How to Change Company Culture (or Get Fired) in 4 Easy Steps

You’re a well-intentioned New Hire, maybe you’re under the age of 33. Within a few weeks you start to notice the company’s culture: how meetings are run, how people greet each other in the hallway, the office doors are closed or open.

The first couple of months you’re there, some of the cultural wrinkles start to show. The Honeymoon phase is over and now you’re face-to-face with glaring company problems- and I mean glaring.

You start to think you’re crazy and the self-dialogue begins:

“Why hasn’t any one ever said anything about this?”

“Wait, we do WHAT around here?! Why?”

“Am I the only one who notices this?”

“Is this a cult?”

“Am I going crazy?”

Here are some quick and easy steps to flipping a company culture for the better - or the best advice on how to get fired:

Step One: Document Before You Vent

It can be easy to blab out every time you see an issue occur- Run to your coworker, run to your boss and call out this injustice. Whoa. Whoa Whoa.

As a new hire, you should be that of an anthropologist - carefully observe the tribe interact, take note of the power-players, write down the potential problems you see.

Compile this list of problems. If the problems occur over and over then you know it’s a deep-down cultural problem.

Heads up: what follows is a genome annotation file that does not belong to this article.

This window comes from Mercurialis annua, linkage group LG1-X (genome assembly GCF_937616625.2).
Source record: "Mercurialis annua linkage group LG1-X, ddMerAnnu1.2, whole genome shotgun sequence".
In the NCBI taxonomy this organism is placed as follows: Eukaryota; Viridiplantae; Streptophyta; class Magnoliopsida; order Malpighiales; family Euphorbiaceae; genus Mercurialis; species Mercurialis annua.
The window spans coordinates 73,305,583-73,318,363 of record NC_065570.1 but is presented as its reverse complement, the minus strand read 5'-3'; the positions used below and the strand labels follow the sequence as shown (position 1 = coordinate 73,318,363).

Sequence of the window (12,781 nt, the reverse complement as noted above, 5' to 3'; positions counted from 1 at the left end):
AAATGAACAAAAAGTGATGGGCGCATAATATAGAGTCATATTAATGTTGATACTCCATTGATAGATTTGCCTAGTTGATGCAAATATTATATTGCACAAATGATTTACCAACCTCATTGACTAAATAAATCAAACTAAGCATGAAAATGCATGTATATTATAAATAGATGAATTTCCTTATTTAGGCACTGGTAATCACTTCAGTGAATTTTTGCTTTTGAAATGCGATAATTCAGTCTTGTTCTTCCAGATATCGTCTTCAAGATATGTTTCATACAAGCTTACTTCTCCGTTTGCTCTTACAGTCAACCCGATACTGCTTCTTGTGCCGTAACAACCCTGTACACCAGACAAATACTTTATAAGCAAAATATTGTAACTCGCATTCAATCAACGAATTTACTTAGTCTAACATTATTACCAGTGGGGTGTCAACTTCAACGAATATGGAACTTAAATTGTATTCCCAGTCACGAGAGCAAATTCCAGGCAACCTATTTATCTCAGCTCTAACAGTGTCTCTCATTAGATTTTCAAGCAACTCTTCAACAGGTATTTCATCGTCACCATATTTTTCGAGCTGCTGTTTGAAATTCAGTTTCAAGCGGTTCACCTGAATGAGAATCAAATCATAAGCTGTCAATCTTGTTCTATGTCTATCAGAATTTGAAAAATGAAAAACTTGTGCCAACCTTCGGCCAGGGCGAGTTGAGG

Step Two: Talk it Through with Your Coworkers

Depending on the power dynamics and level of fear your boss instills, you might not want to go to the Boss the moment you see a problem. A coworker on the other hand, offers an equal plane to talk out problems without the direct risk of “Well if you don’t like it, you can leave” sentiment a boss might offer.

MISTAKES TO AVOID WHEN VENTING TO A COWORKER (I’ve done these, so you don’t have to)

  • Whining

  • “Woe-is-me” Conversations

  • Bitching

  • Complaining

  • Debbie-downer

  • “The End is Nigh” Mentality

  • Talking in Circles

  • Trapping a coworker in conversation

  • Talking in Circles

  • Acting like you can “See through the Matrix”

  • Acting “Too good” for corporate politics

  • Not making a game plan

  • Empty threats to quit

  • Daydreaming of “Getting Out”

  • Never making a game plan

Step Three: Create 1-3 Possible Solutions

These solutions won’t be turn-key nor should they be. With you and a couple of coworkers, flesh out a perfect solution: one that solves 90% of the problems. This is your beacon of hope. Following that, create a “great” then “good” solution. - something your boss might actually go for.

Step Four: Approach Your Boss - or don’t!

You feel like you’ve gotten things off your chest, the Powerpoint slidedeck is ready for your boss, you’ve crafted a well-balanced, convincing email.

Do you hit Send?

In some cases, you realize there’s nothing that will fundamentally change because the culture is deeply embedded and decades old.

What you do next - is up to you.


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